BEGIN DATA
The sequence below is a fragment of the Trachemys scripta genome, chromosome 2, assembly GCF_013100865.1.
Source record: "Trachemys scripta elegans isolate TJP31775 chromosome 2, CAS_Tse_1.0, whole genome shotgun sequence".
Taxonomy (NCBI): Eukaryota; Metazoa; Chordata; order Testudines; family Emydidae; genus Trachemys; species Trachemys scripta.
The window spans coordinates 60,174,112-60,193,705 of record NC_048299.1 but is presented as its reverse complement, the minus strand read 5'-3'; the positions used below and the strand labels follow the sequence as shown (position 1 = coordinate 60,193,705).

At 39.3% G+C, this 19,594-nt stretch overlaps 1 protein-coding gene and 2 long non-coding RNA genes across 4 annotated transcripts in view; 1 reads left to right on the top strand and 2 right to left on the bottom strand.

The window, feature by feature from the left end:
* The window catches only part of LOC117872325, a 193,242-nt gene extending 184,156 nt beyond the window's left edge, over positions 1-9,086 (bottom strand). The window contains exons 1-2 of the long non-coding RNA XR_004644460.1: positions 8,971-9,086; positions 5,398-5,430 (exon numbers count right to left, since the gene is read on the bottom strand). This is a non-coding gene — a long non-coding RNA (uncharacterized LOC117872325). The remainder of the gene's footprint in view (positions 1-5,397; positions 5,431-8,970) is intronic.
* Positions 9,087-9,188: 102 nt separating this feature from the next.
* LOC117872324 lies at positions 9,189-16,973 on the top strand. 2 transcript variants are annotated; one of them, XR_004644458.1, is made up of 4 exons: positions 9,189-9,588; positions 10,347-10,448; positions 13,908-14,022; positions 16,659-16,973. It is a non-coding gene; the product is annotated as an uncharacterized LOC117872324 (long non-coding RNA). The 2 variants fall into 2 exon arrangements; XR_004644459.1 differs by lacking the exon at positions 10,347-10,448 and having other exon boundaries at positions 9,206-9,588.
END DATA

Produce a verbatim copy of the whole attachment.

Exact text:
The sequence below is a fragment of the Trachemys scripta genome, chromosome 2, assembly GCF_013100865.1.
Source record: "Trachemys scripta elegans isolate TJP31775 chromosome 2, CAS_Tse_1.0, whole genome shotgun sequence".
Taxonomy (NCBI): Eukaryota; Metazoa; Chordata; order Testudines; family Emydidae; genus Trachemys; species Trachemys scripta.
The window spans coordinates 60,174,112-60,193,705 of record NC_048299.1 but is presented as its reverse complement, the minus strand read 5'-3'; the positions used below and the strand labels follow the sequence as shown (position 1 = coordinate 60,193,705).

At 39.3% G+C, this 19,594-nt stretch overlaps 1 protein-coding gene and 2 long non-coding RNA genes across 4 annotated transcripts in view; 1 reads left to right on the top strand and 2 right to left on the bottom strand.

The window, feature by feature from the left end:
* The window catches only part of LOC117872325, a 193,242-nt gene extending 184,156 nt beyond the window's left edge, over positions 1-9,086 (bottom strand). The window contains exons 1-2 of the long non-coding RNA XR_004644460.1: positions 8,971-9,086; positions 5,398-5,430 (exon numbers count right to left, since the gene is read on the bottom strand). This is a non-coding gene — a long non-coding RNA (uncharacterized LOC117872325). The remainder of the gene's footprint in view (positions 1-5,397; positions 5,431-8,970) is intronic.
* Positions 9,087-9,188: 102 nt separating this feature from the next.
* LOC117872324 lies at positions 9,189-16,973 on the top strand. 2 transcript variants are annotated; one of them, XR_004644458.1, is made up of 4 exons: positions 9,189-9,588; positions 10,347-10,448; positions 13,908-14,022; positions 16,659-16,973. It is a non-coding gene; the product is annotated as an uncharacterized LOC117872324 (long non-coding RNA). The 2 variants fall into 2 exon arrangements; XR_004644459.1 differs by lacking the exon at positions 10,347-10,448 and having other exon boundaries at positions 9,206-9,588.